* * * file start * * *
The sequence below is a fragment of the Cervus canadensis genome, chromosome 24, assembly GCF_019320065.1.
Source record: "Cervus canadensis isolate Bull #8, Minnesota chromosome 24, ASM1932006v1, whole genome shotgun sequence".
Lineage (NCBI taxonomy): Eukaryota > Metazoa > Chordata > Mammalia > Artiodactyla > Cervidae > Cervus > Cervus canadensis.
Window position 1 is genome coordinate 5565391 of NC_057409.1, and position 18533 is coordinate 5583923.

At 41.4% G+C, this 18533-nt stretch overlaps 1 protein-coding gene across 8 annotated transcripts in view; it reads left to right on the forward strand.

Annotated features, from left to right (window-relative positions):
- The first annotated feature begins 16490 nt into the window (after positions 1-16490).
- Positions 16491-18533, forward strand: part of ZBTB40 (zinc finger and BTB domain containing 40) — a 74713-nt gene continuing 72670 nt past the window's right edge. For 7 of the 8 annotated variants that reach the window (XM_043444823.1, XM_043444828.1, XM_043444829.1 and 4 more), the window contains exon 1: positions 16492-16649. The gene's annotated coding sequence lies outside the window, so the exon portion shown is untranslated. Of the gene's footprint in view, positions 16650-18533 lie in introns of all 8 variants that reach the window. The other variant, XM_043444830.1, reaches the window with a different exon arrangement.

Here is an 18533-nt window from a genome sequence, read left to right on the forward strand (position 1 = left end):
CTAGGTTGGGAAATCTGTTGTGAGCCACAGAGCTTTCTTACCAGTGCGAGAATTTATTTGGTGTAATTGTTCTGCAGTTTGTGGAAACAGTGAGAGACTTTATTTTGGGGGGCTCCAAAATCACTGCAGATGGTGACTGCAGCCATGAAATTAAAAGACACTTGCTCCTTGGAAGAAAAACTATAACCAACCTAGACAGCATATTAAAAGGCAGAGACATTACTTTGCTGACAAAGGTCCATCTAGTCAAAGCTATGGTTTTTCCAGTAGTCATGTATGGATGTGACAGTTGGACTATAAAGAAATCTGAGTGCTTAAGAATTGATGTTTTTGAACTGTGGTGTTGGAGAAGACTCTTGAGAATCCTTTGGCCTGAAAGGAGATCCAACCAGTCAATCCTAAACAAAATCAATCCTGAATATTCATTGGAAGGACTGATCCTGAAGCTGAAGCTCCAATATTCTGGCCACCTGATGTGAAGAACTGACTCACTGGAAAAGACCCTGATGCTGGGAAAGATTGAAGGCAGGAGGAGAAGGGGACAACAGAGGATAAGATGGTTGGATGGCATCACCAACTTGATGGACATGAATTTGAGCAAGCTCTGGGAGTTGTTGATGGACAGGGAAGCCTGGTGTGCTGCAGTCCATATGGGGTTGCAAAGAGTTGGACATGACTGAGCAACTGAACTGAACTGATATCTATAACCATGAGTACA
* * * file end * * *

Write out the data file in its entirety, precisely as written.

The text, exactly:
The sequence below is a fragment of the Cervus canadensis genome, chromosome 24, assembly GCF_019320065.1.
Source record: "Cervus canadensis isolate Bull #8, Minnesota chromosome 24, ASM1932006v1, whole genome shotgun sequence".
Lineage (NCBI taxonomy): Eukaryota > Metazoa > Chordata > Mammalia > Artiodactyla > Cervidae > Cervus > Cervus canadensis.
Window position 1 is genome coordinate 5565391 of NC_057409.1, and position 18533 is coordinate 5583923.

At 41.4% G+C, this 18533-nt stretch overlaps 1 protein-coding gene across 8 annotated transcripts in view; it reads left to right on the forward strand.

Annotated features, from left to right (window-relative positions):
- The first annotated feature begins 16490 nt into the window (after positions 1-16490).
- Positions 16491-18533, forward strand: part of ZBTB40 (zinc finger and BTB domain containing 40) — a 74713-nt gene continuing 72670 nt past the window's right edge. For 7 of the 8 annotated variants that reach the window (XM_043444823.1, XM_043444828.1, XM_043444829.1 and 4 more), the window contains exon 1: positions 16492-16649. The gene's annotated coding sequence lies outside the window, so the exon portion shown is untranslated. Of the gene's footprint in view, positions 16650-18533 lie in introns of all 8 variants that reach the window. The other variant, XM_043444830.1, reaches the window with a different exon arrangement.

Here is an 18533-nt window from a genome sequence, read left to right on the forward strand (position 1 = left end):
CTAGGTTGGGAAATCTGTTGTGAGCCACAGAGCTTTCTTACCAGTGCGAGAATTTATTTGGTGTAATTGTTCTGCAGTTTGTGGAAACAGTGAGAGACTTTATTTTGGGGGGCTCCAAAATCACTGCAGATGGTGACTGCAGCCATGAAATTAAAAGACACTTGCTCCTTGGAAGAAAAACTATAACCAACCTAGACAGCATATTAAAAGGCAGAGACATTACTTTGCTGACAAAGGTCCATCTAGTCAAAGCTATGGTTTTTCCAGTAGTCATGTATGGATGTGACAGTTGGACTATAAAGAAATCTGAGTGCTTAAGAATTGATGTTTTTGAACTGTGGTGTTGGAGAAGACTCTTGAGAATCCTTTGGCCTGAAAGGAGATCCAACCAGTCAATCCTAAACAAAATCAATCCTGAATATTCATTGGAAGGACTGATCCTGAAGCTGAAGCTCCAATATTCTGGCCACCTGATGTGAAGAACTGACTCACTGGAAAAGACCCTGATGCTGGGAAAGATTGAAGGCAGGAGGAGAAGGGGACAACAGAGGATAAGATGGTTGGATGGCATCACCAACTTGATGGACATGAATTTGAGCAAGCTCTGGGAGTTGTTGATGGACAGGGAAGCCTGGTGTGCTGCAGTCCATATGGGGTTGCAAAGAGTTGGACATGACTGAGCAACTGAACTGAACTGATATCTATAACCATGAGTACA